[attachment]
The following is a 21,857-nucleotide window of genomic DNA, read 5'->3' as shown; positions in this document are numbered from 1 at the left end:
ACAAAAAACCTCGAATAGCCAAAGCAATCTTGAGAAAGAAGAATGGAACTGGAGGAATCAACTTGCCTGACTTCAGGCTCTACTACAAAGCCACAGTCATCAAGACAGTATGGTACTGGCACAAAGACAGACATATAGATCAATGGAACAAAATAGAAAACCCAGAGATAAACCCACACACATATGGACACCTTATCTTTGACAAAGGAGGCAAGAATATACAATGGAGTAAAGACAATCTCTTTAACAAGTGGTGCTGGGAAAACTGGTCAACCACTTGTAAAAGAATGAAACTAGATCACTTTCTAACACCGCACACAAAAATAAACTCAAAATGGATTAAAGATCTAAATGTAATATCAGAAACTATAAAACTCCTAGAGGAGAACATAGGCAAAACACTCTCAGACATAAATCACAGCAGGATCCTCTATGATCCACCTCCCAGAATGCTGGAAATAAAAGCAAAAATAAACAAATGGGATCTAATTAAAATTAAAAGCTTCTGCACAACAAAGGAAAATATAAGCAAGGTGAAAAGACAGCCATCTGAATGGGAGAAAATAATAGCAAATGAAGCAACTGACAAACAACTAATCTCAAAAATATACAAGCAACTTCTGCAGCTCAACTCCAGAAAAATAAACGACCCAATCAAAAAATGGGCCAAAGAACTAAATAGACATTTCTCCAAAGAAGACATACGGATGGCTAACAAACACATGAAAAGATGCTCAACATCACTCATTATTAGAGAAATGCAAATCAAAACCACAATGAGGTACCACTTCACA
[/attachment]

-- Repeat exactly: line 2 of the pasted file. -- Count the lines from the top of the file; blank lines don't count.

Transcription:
ACAAAAAACCTCGAATAGCCAAAGCAATCTTGAGAAAGAAGAATGGAACTGGAGGAATCAACTTGCCTGACTTCAGGCTCTACTACAAAGCCACAGTCATCAAGACAGTATGGTACTGGCACAAAGACAGACATATAGATCAATGGAACAAAATAGAAAACCCAGAGATAAACCCACACACATATGGACACCTTATCTTTGACAAAGGAGGCAAGAATATACAATGGAGTAAAGACAATCTCTTTAACAAGTGGTGCTGGGAAAACTGGTCAACCACTTGTAAAAGAATGAAACTAGATCACTTTCTAACACCGCACACAAAAATAAACTCAAAATGGATTAAAGATCTAAATGTAATATCAGAAACTATAAAACTCCTAGAGGAGAACATAGGCAAAACACTCTCAGACATAAATCACAGCAGGATCCTCTATGATCCACCTCCCAGAATGCTGGAAATAAAAGCAAAAATAAACAAATGGGATCTAATTAAAATTAAAAGCTTCTGCACAACAAAGGAAAATATAAGCAAGGTGAAAAGACAGCCATCTGAATGGGAGAAAATAATAGCAAATGAAGCAACTGACAAACAACTAATCTCAAAAATATACAAGCAACTTCTGCAGCTCAACTCCAGAAAAATAAACGACCCAATCAAAAAATGGGCCAAAGAACTAAATAGACATTTCTCCAAAGAAGACATACGGATGGCTAACAAACACATGAAAAGATGCTCAACATCACTCATTATTAGAGAAATGCAAATCAAAACCACAATGAGGTACCACTTCACA